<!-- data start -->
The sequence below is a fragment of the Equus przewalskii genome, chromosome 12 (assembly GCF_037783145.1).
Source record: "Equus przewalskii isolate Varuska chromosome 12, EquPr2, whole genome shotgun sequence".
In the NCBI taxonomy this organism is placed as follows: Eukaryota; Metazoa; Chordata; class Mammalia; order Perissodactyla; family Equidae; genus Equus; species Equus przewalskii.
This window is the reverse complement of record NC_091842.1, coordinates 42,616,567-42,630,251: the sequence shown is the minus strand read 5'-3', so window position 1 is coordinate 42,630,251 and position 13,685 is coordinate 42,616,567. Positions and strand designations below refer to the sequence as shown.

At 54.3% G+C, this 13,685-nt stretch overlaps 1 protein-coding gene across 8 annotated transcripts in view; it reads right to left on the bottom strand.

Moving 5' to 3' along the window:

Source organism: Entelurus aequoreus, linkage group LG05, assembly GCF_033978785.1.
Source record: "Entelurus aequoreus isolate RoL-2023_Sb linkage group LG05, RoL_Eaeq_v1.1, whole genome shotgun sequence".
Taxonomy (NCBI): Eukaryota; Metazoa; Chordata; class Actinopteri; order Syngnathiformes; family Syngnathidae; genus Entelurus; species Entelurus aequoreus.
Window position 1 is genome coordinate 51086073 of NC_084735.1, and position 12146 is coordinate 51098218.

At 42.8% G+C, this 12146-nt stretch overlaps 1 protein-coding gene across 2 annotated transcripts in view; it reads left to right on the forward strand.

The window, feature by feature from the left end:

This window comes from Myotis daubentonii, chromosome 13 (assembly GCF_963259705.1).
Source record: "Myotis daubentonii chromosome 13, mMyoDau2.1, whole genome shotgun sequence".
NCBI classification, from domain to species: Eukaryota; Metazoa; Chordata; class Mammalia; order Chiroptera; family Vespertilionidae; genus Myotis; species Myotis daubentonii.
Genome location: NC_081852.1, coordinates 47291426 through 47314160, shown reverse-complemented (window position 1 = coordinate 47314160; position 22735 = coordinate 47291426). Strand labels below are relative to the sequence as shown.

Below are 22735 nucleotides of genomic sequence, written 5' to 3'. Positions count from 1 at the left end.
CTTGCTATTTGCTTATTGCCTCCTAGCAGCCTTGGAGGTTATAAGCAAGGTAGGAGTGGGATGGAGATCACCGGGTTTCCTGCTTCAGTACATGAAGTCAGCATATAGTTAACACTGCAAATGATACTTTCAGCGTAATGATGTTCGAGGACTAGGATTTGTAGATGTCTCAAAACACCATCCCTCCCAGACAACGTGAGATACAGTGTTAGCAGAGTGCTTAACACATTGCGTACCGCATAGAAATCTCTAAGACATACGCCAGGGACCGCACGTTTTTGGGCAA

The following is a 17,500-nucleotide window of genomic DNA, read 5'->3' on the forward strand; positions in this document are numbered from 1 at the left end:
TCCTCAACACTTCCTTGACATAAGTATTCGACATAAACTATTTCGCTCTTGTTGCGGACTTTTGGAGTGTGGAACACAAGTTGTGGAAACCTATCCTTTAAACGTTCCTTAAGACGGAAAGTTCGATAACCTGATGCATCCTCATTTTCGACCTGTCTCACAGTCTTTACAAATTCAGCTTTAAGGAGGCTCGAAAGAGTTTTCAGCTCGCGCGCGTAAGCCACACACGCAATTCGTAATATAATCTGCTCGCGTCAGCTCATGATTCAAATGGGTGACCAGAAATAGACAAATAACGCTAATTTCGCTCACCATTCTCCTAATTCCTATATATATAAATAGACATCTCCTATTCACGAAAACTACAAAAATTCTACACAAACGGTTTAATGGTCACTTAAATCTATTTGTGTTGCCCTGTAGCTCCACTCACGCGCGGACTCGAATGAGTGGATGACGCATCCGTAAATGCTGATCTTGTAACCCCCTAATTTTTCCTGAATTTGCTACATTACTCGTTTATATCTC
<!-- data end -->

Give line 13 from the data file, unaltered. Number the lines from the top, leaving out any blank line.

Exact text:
This window comes from Myotis daubentonii, chromosome 13 (assembly GCF_963259705.1).